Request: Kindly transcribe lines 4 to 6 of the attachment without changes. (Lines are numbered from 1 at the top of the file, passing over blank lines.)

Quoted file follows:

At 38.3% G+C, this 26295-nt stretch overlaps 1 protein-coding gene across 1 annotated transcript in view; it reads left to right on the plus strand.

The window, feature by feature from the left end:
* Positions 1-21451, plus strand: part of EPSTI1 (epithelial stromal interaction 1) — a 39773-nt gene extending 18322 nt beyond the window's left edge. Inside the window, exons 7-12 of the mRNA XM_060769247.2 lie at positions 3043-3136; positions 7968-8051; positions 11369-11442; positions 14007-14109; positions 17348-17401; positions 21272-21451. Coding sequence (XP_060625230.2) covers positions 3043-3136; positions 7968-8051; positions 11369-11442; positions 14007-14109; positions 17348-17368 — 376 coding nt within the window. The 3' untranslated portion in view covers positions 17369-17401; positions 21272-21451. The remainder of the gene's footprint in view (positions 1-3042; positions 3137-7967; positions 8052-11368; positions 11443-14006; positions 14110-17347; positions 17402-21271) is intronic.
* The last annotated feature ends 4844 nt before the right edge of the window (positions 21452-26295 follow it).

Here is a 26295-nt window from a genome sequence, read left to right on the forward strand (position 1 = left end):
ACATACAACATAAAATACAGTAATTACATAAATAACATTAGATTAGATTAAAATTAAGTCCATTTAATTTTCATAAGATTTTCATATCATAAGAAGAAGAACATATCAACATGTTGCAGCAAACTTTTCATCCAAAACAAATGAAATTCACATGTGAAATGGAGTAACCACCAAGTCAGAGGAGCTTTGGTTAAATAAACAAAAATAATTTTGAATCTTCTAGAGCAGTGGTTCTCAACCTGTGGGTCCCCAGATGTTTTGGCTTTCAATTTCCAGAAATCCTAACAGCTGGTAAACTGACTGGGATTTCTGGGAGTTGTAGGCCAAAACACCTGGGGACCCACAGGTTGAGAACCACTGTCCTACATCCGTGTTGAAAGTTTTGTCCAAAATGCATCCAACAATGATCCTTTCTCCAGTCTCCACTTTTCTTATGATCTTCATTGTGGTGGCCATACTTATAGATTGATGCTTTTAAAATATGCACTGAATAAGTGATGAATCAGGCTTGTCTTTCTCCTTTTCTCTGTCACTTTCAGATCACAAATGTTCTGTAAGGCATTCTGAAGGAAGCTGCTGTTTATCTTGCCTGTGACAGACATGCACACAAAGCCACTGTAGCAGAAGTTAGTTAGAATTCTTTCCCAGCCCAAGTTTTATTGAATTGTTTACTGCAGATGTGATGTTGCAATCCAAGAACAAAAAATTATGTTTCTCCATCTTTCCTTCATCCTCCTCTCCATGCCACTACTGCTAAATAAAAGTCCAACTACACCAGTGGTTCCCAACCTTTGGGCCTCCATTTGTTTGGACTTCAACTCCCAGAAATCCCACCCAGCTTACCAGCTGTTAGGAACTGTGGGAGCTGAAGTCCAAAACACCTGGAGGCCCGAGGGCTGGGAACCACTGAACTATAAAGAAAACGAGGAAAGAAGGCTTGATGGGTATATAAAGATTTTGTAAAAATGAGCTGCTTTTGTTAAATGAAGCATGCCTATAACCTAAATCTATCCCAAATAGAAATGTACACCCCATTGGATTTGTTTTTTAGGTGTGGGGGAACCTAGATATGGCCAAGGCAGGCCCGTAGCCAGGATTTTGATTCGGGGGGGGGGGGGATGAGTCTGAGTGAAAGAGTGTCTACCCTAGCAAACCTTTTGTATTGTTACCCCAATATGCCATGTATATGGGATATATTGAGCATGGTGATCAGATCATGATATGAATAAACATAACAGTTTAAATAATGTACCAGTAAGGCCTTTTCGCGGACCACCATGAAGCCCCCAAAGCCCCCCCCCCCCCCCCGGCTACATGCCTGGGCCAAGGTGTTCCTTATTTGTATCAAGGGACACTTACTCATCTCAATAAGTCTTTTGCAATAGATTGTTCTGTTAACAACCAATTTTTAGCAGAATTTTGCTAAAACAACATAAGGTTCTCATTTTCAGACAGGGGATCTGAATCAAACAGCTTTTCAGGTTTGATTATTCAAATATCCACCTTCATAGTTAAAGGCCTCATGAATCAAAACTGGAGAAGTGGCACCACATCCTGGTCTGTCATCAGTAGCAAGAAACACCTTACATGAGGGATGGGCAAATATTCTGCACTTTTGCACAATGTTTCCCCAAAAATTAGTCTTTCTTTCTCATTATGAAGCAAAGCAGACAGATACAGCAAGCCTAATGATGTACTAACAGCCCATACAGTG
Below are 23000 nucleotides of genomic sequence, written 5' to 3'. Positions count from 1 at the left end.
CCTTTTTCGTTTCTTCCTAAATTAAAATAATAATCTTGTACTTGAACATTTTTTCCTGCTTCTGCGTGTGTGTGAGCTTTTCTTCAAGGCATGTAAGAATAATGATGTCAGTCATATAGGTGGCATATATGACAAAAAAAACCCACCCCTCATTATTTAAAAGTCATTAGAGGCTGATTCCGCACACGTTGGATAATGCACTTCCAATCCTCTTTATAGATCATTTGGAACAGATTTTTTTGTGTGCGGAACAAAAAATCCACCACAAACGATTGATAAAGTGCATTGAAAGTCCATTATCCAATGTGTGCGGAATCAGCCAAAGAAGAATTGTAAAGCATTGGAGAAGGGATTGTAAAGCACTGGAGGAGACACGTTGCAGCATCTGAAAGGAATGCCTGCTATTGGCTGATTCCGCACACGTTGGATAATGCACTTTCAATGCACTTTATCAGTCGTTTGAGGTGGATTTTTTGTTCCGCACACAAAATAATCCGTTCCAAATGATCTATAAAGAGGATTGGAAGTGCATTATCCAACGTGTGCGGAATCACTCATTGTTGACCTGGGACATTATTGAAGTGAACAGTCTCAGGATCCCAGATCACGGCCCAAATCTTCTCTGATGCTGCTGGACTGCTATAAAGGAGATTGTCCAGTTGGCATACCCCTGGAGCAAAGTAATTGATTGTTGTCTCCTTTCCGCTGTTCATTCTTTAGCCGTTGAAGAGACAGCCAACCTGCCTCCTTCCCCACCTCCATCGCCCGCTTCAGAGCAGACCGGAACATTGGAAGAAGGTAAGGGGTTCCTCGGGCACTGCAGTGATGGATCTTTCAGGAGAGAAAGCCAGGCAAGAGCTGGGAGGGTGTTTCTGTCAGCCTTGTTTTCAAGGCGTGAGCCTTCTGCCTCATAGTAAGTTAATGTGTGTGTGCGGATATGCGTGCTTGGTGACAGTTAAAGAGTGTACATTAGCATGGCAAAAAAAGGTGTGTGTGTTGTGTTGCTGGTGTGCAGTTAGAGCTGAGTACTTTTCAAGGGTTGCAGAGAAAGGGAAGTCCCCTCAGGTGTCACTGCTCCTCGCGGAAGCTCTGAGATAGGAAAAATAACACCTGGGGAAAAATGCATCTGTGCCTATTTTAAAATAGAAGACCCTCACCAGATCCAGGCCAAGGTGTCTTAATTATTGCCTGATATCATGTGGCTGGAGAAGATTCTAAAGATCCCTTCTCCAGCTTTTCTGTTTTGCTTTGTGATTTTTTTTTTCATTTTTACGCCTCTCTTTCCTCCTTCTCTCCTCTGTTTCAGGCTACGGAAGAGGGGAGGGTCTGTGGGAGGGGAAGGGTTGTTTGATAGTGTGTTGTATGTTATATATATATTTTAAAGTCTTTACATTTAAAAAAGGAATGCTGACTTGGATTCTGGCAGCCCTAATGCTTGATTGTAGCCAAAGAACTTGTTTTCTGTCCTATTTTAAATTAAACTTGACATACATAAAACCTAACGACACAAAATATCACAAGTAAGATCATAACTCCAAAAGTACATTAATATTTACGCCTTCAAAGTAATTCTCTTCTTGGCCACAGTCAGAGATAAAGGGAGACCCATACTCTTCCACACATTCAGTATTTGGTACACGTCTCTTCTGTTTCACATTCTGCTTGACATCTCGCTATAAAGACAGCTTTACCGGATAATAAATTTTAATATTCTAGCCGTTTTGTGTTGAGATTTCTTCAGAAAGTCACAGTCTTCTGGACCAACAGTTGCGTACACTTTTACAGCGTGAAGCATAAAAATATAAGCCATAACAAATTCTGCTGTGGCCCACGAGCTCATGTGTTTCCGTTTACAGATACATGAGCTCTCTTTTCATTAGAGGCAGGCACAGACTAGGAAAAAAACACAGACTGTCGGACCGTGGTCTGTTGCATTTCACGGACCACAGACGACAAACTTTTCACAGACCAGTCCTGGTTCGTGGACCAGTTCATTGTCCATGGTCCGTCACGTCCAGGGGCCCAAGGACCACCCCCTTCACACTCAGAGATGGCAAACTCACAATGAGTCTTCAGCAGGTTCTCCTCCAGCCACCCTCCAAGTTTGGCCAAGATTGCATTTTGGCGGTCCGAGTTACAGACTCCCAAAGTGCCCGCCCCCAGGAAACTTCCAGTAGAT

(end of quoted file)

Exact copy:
* The last annotated feature ends 4844 nt before the right edge of the window (positions 21452-26295 follow it).

Here is a 26295-nt window from a genome sequence, read left to right on the forward strand (position 1 = left end):
ACATACAACATAAAATACAGTAATTACATAAATAACATTAGATTAGATTAAAATTAAGTCCATTTAATTTTCATAAGATTTTCATATCATAAGAAGAAGAACATATCAACATGTTGCAGCAAACTTTTCATCCAAAACAAATGAAATTCACATGTGAAATGGAGTAACCACCAAGTCAGAGGAGCTTTGGTTAAATAAACAAAAATAATTTTGAATCTTCTAGAGCAGTGGTTCTCAACCTGTGGGTCCCCAGATGTTTTGGCTTTCAATTTCCAGAAATCCTAACAGCTGGTAAACTGACTGGGATTTCTGGGAGTTGTAGGCCAAAACACCTGGGGACCCACAGGTTGAGAACCACTGTCCTACATCCGTGTTGAAAGTTTTGTCCAAAATGCATCCAACAATGATCCTTTCTCCAGTCTCCACTTTTCTTATGATCTTCATTGTGGTGGCCATACTTATAGATTGATGCTTTTAAAATATGCACTGAATAAGTGATGAATCAGGCTTGTCTTTCTCCTTTTCTCTGTCACTTTCAGATCACAAATGTTCTGTAAGGCATTCTGAAGGAAGCTGCTGTTTATCTTGCCTGTGACAGACATGCACACAAAGCCACTGTAGCAGAAGTTAGTTAGAATTCTTTCCCAGCCCAAGTTTTATTGAATTGTTTACTGCAGATGTGATGTTGCAATCCAAGAACAAAAAATTATGTTTCTCCATCTTTCCTTCATCCTCCTCTCCATGCCACTACTGCTAAATAAAAGTCCAACTACACCAGTGGTTCCCAACCTTTGGGCCTCCATTTGTTTGGACTTCAACTCCCAGAAATCCCACCCAGCTTACCAGCTGTTAGGAACTGTGGGAGCTGAAGTCCAAAACACCTGGAGGCCCGAGGGCTGGGAACCACTGAACTATAAAGAAAACGAGGAAAGAAGGCTTGATGGGTATATAAAGATTTTGTAAAAATGAGCTGCTTTTGTTAAATGAAGCATGCCTATAACCTAAATCTATCCCAAATAGAAATGTACACCCCATTGGATTTGTTTTTTAGGTGTGGGGGAACCTAGATATGGCCAAGGCAGGCCCGTAGCCAGGATTTTGATTCGGGGGGGGGGGGGATGAGTCTGAGTGAAAGAGTGTCTACCCTAGCAAACCTTTTGTATTGTTACCCCAATATGCCATGTATATGGGATATATTGAGCATGGTGATCAGATCATGATATGAATAAACATAACAGTTTAAATAATGTACCAGTAAGGCCTTTTCGCGGACCACCATGAAGCCCCCAAAGCCCCCCCCCCCCCCCCGGCTACATGCCTGGGCCAAGGTGTTCCTTATTTGTATCAAGGGACACTTACTCATCTCAATAAGTCTTTTGCAATAGATTGTTCTGTTAACAACCAATTTTTAGCAGAATTTTGCTAAAACAACATAAGGTTCTCATTTTCAGACAGGGGATCTGAATCAAACAGCTTTTCAGGTTTGATTATTCAAATATCCACCTTCATAGTTAAAGGCCTCATGAATCAAAACTGGAGAAGTGGCACCACATCCTGGTCTGTCATCAGTAGCAAGAAACACCTTACATGAGGGATGGGCAAATATTCTGCACTTTTGCACAATGTTTCCCCAAAAATTAGTCTTTCTTTCTCATTATGAAGCAAAGCAGACAGATACAGCAAGCCTAATGATGTACTAACAGCCCATACAGTG